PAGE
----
A Medical Device Daily

MedicalCV (Inver Grove Heights, Minnesota) on Friday said it would discontinue distribution of its Omnicarbon mechanical heart valve product line at the end of this fiscal year, that date being April 30.

Marc Flores, president and CEO of MedicalCV, said, “Since November 2004, management and the board of directors have been evaluating and seeking strategic alternatives for the Omnicarbon mechanical heart valve product line. We previously announced [Medical Device Daily, Sept. 24, 2004] that we were discontinuing the manufacture of valves. We have now determined to exit the heart valve segment entirely. We were unable to generate a viable opportunity to dispose of this product line, and it had become a continuing diversion of management and board time.”

He said that the company now would focus “on building industry support and acceptance” for its Atrilaze Surgical Ablation System.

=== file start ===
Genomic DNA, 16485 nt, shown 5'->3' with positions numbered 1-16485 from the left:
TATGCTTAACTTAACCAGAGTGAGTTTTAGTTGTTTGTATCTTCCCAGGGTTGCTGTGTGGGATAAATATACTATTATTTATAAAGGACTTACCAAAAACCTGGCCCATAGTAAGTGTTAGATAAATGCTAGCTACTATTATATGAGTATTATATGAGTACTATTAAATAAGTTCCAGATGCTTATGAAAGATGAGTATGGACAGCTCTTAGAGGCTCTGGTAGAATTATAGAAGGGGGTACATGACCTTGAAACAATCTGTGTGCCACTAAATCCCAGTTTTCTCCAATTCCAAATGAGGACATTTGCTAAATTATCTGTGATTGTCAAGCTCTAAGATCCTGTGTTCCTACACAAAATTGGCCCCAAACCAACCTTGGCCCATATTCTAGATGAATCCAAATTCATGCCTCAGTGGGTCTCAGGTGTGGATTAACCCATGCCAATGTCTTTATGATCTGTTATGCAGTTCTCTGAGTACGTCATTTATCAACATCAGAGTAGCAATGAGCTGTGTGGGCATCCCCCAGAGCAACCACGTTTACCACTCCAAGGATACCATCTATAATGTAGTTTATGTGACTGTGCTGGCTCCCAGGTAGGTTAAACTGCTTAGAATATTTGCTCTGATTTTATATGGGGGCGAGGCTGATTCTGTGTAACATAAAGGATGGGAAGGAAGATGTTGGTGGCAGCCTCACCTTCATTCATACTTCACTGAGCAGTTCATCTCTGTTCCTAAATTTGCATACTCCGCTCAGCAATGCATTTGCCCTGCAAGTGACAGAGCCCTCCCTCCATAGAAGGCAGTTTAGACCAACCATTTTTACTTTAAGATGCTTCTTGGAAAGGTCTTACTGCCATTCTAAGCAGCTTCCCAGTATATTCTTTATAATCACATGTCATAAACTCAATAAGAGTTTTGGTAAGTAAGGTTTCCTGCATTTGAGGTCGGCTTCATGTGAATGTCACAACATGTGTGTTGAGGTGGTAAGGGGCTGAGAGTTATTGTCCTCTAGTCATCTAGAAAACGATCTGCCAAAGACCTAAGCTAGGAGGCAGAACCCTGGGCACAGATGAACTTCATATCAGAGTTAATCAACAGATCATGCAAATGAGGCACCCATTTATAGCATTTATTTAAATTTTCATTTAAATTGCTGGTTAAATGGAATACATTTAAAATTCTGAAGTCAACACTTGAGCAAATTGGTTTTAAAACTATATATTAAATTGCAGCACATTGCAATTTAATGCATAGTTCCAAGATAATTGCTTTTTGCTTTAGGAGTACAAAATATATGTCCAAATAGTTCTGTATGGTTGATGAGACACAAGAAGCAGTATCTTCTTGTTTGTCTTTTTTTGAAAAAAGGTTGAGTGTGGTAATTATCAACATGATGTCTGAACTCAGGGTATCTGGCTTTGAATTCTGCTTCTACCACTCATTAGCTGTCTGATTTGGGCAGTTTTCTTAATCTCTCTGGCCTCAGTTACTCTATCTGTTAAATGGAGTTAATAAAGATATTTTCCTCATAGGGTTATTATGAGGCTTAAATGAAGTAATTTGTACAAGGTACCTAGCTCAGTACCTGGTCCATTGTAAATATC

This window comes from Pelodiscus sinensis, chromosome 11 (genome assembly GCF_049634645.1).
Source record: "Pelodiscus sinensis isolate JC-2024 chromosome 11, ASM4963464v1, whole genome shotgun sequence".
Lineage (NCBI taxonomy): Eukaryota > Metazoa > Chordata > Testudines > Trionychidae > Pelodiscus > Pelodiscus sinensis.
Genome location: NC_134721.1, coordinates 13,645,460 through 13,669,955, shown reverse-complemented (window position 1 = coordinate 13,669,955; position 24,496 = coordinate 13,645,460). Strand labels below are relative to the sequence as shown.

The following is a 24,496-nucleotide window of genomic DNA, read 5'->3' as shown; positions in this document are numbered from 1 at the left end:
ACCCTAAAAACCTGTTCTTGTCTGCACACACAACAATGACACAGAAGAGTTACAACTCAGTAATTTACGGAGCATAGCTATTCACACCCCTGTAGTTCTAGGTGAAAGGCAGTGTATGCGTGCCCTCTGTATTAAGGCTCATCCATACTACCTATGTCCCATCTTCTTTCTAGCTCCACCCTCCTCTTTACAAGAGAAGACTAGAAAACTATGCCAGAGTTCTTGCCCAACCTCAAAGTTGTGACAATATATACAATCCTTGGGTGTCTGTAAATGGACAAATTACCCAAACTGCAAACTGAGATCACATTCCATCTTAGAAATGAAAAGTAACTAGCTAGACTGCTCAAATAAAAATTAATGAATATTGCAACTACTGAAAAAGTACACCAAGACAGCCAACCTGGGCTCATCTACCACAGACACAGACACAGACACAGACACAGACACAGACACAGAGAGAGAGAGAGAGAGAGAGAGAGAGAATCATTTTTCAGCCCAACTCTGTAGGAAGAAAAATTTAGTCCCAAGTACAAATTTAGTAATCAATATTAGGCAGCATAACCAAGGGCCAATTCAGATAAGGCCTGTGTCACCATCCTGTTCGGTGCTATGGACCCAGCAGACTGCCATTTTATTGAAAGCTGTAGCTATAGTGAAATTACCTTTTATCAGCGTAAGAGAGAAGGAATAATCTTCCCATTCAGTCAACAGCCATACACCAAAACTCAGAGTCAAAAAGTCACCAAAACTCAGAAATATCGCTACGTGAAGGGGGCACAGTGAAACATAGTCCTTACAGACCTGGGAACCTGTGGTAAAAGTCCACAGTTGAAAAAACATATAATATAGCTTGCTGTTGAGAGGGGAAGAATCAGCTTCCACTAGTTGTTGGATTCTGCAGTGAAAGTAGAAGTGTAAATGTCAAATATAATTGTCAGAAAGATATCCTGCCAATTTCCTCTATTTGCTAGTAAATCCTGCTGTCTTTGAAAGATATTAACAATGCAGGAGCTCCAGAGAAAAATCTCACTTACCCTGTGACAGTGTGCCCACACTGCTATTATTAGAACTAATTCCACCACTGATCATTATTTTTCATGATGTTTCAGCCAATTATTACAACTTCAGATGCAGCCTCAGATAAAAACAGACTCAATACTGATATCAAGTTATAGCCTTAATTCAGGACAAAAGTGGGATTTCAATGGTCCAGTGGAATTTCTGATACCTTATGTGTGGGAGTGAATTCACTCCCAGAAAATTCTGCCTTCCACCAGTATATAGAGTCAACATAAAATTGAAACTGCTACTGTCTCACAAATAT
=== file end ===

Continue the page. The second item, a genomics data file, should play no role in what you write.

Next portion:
Flores said, “We are very excited about our AtriLaze technology and the significant market opportunity it offers for the treatment of atrial fibrillation that we must commit all of our resources to the AtriLaze system.”

He added: “The recently announced closing of private financing provides us the capital resources to continue development of a stand-alone, minimally invasive surgical procedure for the treatment of atrial fibrillation. The AtriLaze system is already gaining industry traction and recognition, as it received an excellence in technology award for its technology from Frost & Sullivan, a leading industry market research firm.”

MedicalCV developed Omnicarbon mechanical heart valves using its pyrolytic carbon processes. Although the company ceased manufacturing new heart valves in September 2004, it continued to maintain the mechanical heart valve business, supporting customers and distributors during the divestiture process. The company acquired the AtriLaze Surgical Ablation System from LightWave Ablation Systems (Mooresville, North Carolina). in August 2003 and received FDA 510(k) clearance in November 2004.